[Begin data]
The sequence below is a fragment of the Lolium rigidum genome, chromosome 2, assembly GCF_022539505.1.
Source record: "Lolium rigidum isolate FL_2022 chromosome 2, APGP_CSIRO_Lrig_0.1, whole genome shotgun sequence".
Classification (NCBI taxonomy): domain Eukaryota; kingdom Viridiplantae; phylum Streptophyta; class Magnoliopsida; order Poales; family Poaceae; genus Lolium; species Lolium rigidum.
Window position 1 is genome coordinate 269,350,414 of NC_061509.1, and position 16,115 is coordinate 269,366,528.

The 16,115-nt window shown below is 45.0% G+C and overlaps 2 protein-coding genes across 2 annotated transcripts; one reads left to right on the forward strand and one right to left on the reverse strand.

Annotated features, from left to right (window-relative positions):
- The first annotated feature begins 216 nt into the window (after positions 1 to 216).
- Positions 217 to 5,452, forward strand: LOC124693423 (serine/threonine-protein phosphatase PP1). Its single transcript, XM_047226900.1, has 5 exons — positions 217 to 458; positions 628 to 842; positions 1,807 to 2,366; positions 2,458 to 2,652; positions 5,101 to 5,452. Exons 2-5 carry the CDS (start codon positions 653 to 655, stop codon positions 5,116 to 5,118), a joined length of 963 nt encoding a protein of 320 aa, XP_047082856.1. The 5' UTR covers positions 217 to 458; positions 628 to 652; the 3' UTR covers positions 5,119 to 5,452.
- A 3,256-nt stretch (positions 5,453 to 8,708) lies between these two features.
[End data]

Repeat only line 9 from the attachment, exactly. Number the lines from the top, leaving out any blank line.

- A 3,256-nt stretch (positions 5,453 to 8,708) lies between these two features.